It's a wonderful book, a fantastic example, and, more to the point,  it makes perfect fodder for blogger "Furious Bob" to <a href= "">demonstrate a cleanly architected   application using Spring 3.1's enhanced REST support</a>.   
        <LI>  Tobias Flohre has put together a rather inspired post on <a href  = "">using Spring (and <CODE>@Configurable</CODE>) together with SWT</a>, the UI toolkit used to build such popular applications as Eclipse and SpringSource's very own <a href = "">SpringSource Tool Suite</a>.  </LI>
    		<LI> GWT 2.4 surfaced the <CODE>RequestFactory</CODE> SPI, which is a framework SPI for the <EM>Service Locator</EM> pattern.  
    			So, blogger <EM>imrabti</EM> has details <a href  = "">how to wire Spring as the <em>service locator</EM> for your GWT applications</a>. Naturally. There were actually a couple of blogs along this thread this week, but I saw this one first and the recipe is fundamentally the same. 
    			Jasypt, a simplified encryption library that integrates naturally with Spring and Spring Security, has <a href = "">just released Jasypt version 1.9.0</a>. Check out the <a href = ""><EM>What's New</EM></a> section for the lowdown on the new features. Of particular   interest to the  Spring developer of late? The  3.1 support! 
    		<LI> Blogger and <a href = ""><EM>Spring Roo 1.1 Cookbook</EM></a> author Ashish Sarin has written a blog on how to <a href = "">add JSON support to domain entities and controllers using Spring Roo</a>. Nice job, Ashish!  </LI>

    Spring in Practice author and blogger Willie Wheeler has written a blog that would've helped me just the other week! In the blog, Willie describes how to enable Jackson (a JSON serialization library) to use JAXB2 (an XML serialization standard with several implementations) annotations with the Spring OXM library. Spring, of course, provides the Spring object-to-XML (or, OXM) module as part of its core. The inspiration is that, if you want to generate RESTful views of your entities, you need to use something like JAXB for the XML view and Jackson for the JSON view. If you want to configure the mapping from Java object to another serialization, you usually annotate the Java object with annotations, which yeilds domain entities with redundant mapping annotations (one for JSON, one for XML!). Well, now you can use the same JAXB2 annotations for both purposes. Now, if we could just reduce the redundancies between JAXB and JPA...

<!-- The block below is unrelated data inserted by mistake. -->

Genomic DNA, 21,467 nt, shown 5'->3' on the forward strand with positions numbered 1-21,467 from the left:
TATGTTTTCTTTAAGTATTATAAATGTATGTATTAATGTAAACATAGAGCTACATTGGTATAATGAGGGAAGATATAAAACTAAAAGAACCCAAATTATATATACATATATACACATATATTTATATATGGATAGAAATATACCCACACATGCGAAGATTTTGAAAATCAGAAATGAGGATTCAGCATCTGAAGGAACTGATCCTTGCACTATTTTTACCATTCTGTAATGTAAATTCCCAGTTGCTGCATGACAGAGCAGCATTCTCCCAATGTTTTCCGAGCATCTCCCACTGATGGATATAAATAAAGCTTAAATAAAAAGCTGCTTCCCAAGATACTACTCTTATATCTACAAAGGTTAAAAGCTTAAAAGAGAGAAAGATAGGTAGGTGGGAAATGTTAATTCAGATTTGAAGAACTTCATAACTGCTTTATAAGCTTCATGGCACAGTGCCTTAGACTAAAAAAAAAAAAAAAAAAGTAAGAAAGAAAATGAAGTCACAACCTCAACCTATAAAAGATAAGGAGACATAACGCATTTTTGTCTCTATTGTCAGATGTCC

Self described "Spring afficianado" (he certainly seems like one to me!) Shekhar Gulati has written about how he bootstrapped a proof-of-concept using  <a href = "">Spring Roo</a> and then added support for MongoDB replica sets using <a href = "">Spring Data MongoDB</a>.  
    			The blog shows <a href = "">the Spring Roo commands and the Spring Data MongoDB integration</a> in detail.
                        <LI>Shekhar has got another post worthy of inclusion this week on how to <a href ="">use Spring Roo to deploy an application against JBoss 7</a> (leveraging a <CODE>javax.sql.DataSource</CODE> configured in JBoss). Short and simple, as is the Roo way.  </LI>
    			Gee, there's lots of GWT represented in this week's roundup! Frank Hinkel has contributed a blog about <a href = "">using Spring as the REST endpoint to a GWT  client</a>. To keep things interesting (if a bit odd!), he even uses a CDI security library through a Spring-CDI bridge on top of Spring to secure the Spring controller. He goes through the nitty gritty detail of how the development workflow works for a particular, open source application he's building called  "openKanban."  
    	 The Java Code Geeks have a blog that details <a href = "">how to use a <CODE>BeanPostProcessor</CODE> to systematically inject 
    	  SL4J <CODE>Logger</CODE> for any field that has a <CODE>@Log</CODE> annotation on it</a>. 
    	 This post is memorable for many reasons: one, it's <EM>useful</EM>! Additionally, it demonstrates how easy it is to have the container handle situations that  it doesn't already know how to handle without waiting for a new release. Remember, the very large majority of the Spring framework APIs are built on the same SPIs that are extended for everyday users!  

    That's it for this week! Happy holidays, and c'ya next week!